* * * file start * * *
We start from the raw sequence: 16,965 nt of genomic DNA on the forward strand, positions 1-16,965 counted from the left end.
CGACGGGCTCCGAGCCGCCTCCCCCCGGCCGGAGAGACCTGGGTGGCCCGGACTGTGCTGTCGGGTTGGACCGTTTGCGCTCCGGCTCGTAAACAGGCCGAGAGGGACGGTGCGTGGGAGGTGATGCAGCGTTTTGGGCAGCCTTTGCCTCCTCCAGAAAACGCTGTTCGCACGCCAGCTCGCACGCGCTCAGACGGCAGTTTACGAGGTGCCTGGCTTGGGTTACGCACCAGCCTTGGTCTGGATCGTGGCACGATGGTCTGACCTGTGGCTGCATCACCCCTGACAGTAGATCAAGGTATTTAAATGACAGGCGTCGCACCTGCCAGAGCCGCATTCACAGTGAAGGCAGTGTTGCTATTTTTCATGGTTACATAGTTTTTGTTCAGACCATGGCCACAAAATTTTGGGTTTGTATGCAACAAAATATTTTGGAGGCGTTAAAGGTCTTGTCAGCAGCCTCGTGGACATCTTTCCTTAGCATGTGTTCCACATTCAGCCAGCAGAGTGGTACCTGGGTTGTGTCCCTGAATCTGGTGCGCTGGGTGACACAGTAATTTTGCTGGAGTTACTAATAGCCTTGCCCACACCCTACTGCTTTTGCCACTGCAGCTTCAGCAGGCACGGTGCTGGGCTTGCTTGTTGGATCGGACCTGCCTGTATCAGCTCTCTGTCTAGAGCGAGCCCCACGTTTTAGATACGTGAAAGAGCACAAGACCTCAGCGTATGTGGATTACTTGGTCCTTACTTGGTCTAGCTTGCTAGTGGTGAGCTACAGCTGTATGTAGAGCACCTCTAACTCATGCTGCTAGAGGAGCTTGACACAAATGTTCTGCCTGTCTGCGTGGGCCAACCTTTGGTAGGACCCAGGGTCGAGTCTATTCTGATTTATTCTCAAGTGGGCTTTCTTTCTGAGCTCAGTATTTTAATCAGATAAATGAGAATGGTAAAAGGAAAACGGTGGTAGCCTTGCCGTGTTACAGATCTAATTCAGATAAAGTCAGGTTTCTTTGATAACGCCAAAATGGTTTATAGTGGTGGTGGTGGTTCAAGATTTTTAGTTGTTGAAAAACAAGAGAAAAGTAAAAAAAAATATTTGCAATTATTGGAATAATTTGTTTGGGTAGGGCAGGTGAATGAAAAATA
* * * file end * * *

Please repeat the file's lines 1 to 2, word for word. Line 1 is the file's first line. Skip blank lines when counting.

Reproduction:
We start from the raw sequence: 16,965 nt of genomic DNA on the forward strand, positions 1-16,965 counted from the left end.
CGACGGGCTCCGAGCCGCCTCCCCCCGGCCGGAGAGACCTGGGTGGCCCGGACTGTGCTGTCGGGTTGGACCGTTTGCGCTCCGGCTCGTAAACAGGCCGAGAGGGACGGTGCGTGGGAGGTGATGCAGCGTTTTGGGCAGCCTTTGCCTCCTCCAGAAAACGCTGTTCGCACGCCAGCTCGCACGCGCTCAGACGGCAGTTTACGAGGTGCCTGGCTTGGGTTACGCACCAGCCTTGGTCTGGATCGTGGCACGATGGTCTGACCTGTGGCTGCATCACCCCTGACAGTAGATCAAGGTATTTAAATGACAGGCGTCGCACCTGCCAGAGCCGCATTCACAGTGAAGGCAGTGTTGCTATTTTTCATGGTTACATAGTTTTTGTTCAGACCATGGCCACAAAATTTTGGGTTTGTATGCAACAAAATATTTTGGAGGCGTTAAAGGTCTTGTCAGCAGCCTCGTGGACATCTTTCCTTAGCATGTGTTCCACATTCAGCCAGCAGAGTGGTACCTGGGTTGTGTCCCTGAATCTGGTGCGCTGGGTGACACAGTAATTTTGCTGGAGTTACTAATAGCCTTGCCCACACCCTACTGCTTTTGCCACTGCAGCTTCAGCAGGCACGGTGCTGGGCTTGCTTGTTGGATCGGACCTGCCTGTATCAGCTCTCTGTCTAGAGCGAGCCCCACGTTTTAGATACGTGAAAGAGCACAAGACCTCAGCGTATGTGGATTACTTGGTCCTTACTTGGTCTAGCTTGCTAGTGGTGAGCTACAGCTGTATGTAGAGCACCTCTAACTCATGCTGCTAGAGGAGCTTGACACAAATGTTCTGCCTGTCTGCGTGGGCCAACCTTTGGTAGGACCCAGGGTCGAGTCTATTCTGATTTATTCTCAAGTGGGCTTTCTTTCTGAGCTCAGTATTTTAATCAGATAAATGAGAATGGTAAAAGGAAAACGGTGGTAGCCTTGCCGTGTTACAGATCTAATTCAGATAAAGTCAGGTTTCTTTGATAACGCCAAAATGGTTTATAGTGGTGGTGGTGGTTCAAGATTTTTAGTTGTTGAAAAACAAGAGAAAAGTAAAAAAAAATATTTGCAATTATTGGAATAATTTGTTTGGGTAGGGCAGGTGAATGAAAAATA